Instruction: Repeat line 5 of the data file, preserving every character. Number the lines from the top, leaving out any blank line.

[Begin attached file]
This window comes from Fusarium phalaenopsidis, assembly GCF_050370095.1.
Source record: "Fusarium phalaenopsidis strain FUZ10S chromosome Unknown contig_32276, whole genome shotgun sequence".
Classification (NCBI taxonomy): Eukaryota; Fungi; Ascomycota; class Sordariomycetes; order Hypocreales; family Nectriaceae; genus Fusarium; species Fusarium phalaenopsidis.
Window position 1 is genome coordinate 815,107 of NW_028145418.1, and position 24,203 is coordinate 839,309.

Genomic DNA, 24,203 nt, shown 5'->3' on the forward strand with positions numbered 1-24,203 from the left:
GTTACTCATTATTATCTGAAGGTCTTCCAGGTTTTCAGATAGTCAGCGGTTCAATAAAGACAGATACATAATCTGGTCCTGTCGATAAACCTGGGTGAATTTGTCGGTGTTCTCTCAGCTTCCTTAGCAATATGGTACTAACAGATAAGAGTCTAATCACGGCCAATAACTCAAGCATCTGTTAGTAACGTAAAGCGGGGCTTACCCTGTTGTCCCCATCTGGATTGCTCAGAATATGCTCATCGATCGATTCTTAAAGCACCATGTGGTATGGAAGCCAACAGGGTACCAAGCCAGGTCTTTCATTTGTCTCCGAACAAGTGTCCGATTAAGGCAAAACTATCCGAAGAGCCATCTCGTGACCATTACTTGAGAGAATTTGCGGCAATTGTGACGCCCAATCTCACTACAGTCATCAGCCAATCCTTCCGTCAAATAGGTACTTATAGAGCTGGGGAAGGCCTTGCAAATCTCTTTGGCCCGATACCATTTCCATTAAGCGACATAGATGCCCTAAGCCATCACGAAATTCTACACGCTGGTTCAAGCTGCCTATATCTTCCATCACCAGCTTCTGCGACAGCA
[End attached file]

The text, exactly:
Genomic DNA, 24,203 nt, shown 5'->3' on the forward strand with positions numbered 1-24,203 from the left: